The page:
Microsoft wants to move monitoring and analytics to the cloud, automate management and take over high-performance computing work with its latest Azure products.
That Microsoft wants to make the most of its strong position in enterprise data centers, hoping to move customers to Azure, became even more apparent at the TechEd Europe conference in Barcelona Tuesday.
The company announced Azure Operational Insights, which extends the Azure hosted analytics, monitoring and management tools to on-premises equipment, simply by installing an agent on servers. It's possible to find missing system updates, capacity shortages and track server configuration changes, for example.
The thinking is the same as with many other cloud services: Companies can get up and running quickly without having to invest in infrastructure of their own.
"It's really straightforward to get that data up [to Azure] and the amount of insight you can unlock is really powerful," said Jason Zander, corporate vice president of Microsoft Azure.
Depending on what IT staff want to do, Microsoft lets them choose between eight different Intelligence Packs with different functionality. Each pack is a collection of logic, visualization and data acquisition rules.
IT departments that want to try Operational Insights can get their hands on a preview version. The launch gives Microsoft an edge over Amazon, according to one analyst.
"Azure Operational Insights is definitely helpful for hybrid scenarios, which are ignored notoriously by Amazon Web Services," said Stefan Ried, vice president and principal analyst at Forrester Research.
Amazon's dominant position in public clouds and its perceived weakness when it comes to private and hybrid clouds isn't lost on Microsoft, as well as most of Amazon's other competitors. Microsoft as well as Cisco Systems, Hewlett-Packard, Rackspace and VMware are all trying to counteract the success Amazon has seen by pushing the need for hybrid clouds.
Last week, when Amazon's Andy Jassy was asked about the company's support for hybrid clouds, he first underlined that a growing number of companies are going all-in with its public cloud. But the company also has services like Virtual Private Cloud and Direct Connect that let enterprises extend their data centers to Amazon's cloud, he said.
Microsoft also launched Azure Batch and Azure Automation at TechEd. They are meant to help Microsoft catch up with Amazon or third-party products hosted by Amazon, according to Ried.
The goal with Batch is to make Azure more big-data friendly. Available as a public preview, it offers job scheduling as a service, making it easy to run large-scale parallel and high- performance computing work in Azure. It can be used for media transcoding and rendering, image analysis and processing, financial risk calculations, engineering simulations and stress analysis, and software tests, according to a Microsoft blog post.
This preview is targeted at developers and includes an API that supports REST, a C# object model and Python. The integration capabilities are called Batch Apps and come from GreenButton, a company Microsoft acquired in May.
Over the next months, Microsoft will be adding additional features including application life-cycle management, in-depth monitoring, role-based access for submitting jobs and service management, custom images and Linux. The company is also integrating the Batch Apps management interface with the new Azure portal.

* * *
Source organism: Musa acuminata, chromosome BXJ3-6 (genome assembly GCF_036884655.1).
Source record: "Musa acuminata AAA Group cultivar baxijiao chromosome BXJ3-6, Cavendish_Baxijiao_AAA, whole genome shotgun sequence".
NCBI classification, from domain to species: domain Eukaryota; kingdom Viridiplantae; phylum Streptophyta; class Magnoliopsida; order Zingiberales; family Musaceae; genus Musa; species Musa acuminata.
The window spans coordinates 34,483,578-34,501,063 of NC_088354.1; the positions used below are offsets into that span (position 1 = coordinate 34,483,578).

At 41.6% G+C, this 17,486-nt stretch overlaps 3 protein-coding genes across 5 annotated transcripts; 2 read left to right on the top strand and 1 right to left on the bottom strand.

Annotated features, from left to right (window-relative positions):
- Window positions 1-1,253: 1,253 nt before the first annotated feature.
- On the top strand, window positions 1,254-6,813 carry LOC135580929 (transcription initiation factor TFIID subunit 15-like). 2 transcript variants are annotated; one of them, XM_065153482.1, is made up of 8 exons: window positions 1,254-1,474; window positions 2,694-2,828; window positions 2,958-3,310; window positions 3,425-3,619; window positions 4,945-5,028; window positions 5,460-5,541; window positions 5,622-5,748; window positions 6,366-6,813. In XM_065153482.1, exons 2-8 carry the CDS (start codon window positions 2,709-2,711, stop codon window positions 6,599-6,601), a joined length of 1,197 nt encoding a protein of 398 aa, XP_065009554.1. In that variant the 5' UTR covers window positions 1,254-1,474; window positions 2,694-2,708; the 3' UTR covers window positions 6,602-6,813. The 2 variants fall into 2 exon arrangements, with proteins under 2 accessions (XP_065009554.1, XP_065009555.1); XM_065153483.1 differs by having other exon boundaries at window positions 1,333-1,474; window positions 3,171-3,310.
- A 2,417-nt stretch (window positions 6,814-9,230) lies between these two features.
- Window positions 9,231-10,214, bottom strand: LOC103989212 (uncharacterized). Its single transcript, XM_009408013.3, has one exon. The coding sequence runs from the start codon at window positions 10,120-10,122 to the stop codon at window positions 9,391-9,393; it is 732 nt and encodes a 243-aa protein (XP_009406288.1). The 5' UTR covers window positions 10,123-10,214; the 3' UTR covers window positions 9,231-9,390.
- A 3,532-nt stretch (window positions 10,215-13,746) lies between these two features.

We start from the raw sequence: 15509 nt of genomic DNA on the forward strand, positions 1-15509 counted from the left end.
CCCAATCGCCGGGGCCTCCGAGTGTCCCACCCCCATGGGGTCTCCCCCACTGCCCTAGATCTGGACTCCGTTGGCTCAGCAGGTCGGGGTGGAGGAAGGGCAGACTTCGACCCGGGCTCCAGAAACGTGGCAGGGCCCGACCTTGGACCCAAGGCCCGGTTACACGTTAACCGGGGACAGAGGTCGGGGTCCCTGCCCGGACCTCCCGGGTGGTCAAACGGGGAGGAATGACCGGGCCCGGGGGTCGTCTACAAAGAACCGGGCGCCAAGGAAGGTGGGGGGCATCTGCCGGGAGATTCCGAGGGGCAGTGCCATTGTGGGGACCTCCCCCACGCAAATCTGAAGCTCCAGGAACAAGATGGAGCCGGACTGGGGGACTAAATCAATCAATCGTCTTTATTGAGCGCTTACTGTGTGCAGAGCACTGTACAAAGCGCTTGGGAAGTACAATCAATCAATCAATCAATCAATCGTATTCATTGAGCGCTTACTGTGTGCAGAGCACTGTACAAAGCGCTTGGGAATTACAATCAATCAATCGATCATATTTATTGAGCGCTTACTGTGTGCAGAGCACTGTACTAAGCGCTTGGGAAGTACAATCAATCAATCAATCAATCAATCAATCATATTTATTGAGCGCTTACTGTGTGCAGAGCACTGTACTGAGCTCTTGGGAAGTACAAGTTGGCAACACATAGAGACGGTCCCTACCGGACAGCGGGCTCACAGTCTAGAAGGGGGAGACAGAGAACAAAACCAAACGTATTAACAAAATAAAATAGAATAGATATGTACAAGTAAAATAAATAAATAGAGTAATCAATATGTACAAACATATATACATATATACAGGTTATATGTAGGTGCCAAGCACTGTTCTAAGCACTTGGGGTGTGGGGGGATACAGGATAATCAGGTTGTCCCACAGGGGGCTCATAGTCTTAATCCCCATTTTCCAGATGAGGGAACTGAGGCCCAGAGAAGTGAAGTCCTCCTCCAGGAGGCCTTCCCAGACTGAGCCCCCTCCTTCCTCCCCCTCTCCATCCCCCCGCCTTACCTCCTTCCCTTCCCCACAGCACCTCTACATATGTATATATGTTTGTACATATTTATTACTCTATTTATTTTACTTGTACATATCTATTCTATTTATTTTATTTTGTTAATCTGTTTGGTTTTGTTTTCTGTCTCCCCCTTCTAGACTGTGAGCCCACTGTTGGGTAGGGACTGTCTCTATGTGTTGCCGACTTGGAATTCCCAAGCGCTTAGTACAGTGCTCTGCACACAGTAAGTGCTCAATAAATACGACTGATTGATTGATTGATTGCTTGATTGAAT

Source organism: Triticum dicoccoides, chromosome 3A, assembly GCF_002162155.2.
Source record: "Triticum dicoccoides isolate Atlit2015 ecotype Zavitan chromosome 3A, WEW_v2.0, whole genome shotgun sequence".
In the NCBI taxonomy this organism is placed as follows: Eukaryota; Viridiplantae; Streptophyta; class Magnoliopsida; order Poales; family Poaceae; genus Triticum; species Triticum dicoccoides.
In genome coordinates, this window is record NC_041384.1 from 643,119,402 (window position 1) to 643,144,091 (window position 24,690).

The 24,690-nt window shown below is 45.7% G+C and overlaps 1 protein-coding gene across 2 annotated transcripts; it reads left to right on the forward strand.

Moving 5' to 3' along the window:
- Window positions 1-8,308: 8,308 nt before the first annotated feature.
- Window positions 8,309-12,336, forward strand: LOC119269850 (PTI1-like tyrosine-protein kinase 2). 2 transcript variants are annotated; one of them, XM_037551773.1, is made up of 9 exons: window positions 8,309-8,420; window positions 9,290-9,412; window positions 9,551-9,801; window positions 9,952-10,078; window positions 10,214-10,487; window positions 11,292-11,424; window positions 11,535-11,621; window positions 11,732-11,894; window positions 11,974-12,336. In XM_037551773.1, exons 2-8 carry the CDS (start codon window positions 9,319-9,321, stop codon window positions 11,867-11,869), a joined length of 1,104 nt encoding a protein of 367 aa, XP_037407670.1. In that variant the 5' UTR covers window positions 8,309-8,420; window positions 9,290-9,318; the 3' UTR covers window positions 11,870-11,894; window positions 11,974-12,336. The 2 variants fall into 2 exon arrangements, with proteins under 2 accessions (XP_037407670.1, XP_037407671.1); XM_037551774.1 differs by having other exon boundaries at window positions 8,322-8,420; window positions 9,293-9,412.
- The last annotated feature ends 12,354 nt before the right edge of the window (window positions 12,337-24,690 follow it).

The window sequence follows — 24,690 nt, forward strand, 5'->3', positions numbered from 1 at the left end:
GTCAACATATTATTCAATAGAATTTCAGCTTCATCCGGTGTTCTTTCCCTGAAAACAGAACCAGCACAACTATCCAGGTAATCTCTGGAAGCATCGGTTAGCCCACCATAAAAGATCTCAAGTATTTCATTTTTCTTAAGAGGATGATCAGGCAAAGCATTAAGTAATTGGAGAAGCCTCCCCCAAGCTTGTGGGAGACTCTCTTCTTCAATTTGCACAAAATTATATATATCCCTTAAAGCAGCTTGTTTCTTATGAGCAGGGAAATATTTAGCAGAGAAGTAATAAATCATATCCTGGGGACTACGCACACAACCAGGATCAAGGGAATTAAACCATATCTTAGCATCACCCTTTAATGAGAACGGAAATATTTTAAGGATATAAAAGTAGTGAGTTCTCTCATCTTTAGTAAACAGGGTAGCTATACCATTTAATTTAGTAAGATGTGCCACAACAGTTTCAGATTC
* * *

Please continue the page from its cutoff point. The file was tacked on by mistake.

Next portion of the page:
"Microsoft is catching up with Amazon on the cloud services layer. Azure Batch is just one good example," said René Büst, senior analyst and cloud practice lead at Crisp Research.
Automation, on the other hand, is about making Microsoft's cloud more management friendly. It's a significant product for Microsoft, because as enterprises move more applications to the cloud, effective management will become increasingly important.
The goal with the generally available Automation is to save time and money by automating frequent, time-consuming and error-prone cloud management tasks, according to Microsoft. This is done using Windows PowerShell workflows -- so-called runbooks -- to create, deploy, maintain and monitor of Azure resources.
To help users get started, Microsoft has posted some tutorials on the Automation website.
Engine Yard's platform-as-a-service is one of the third-party tools that Microsoft's Automation will compete with, according to Ried. It automates the configuration, deployment and ongoing maintenance of cloud-based applications. It has been available on Amazon's Marketplace for almost three years.
But even if Engine Yard competes with Automation, the company's platform is also available on Microsoft's Azure Marketplace, which was also announced on Tuesday.
To make Azure more successful, Microsoft has depended on third-party tools and applications, as well as its own offerings. To help that happen, the company has opened Azure Marketplace. The only surprise here is that Microsoft hadn't done it before.
Organizations can buy and deploy products that either run on or integrate with Azure without much hassle, Microsoft promises. On Tuesday morning, there were 3,002 products to choose between from companies such as SAP, Cloudera, DataStax, CommVault, Veeam and Trend Micro.
Azure Marketplace will have some tough competition, including similar, already existing, offerings from Amazon, IBM, Oracle and Rackspace.
Microsoft's announcements at TechEd weren't just about Azure. The company also opened up Office 365 to third-party developers with the help APIs that let other companies add features and capabilities to the online productivity service.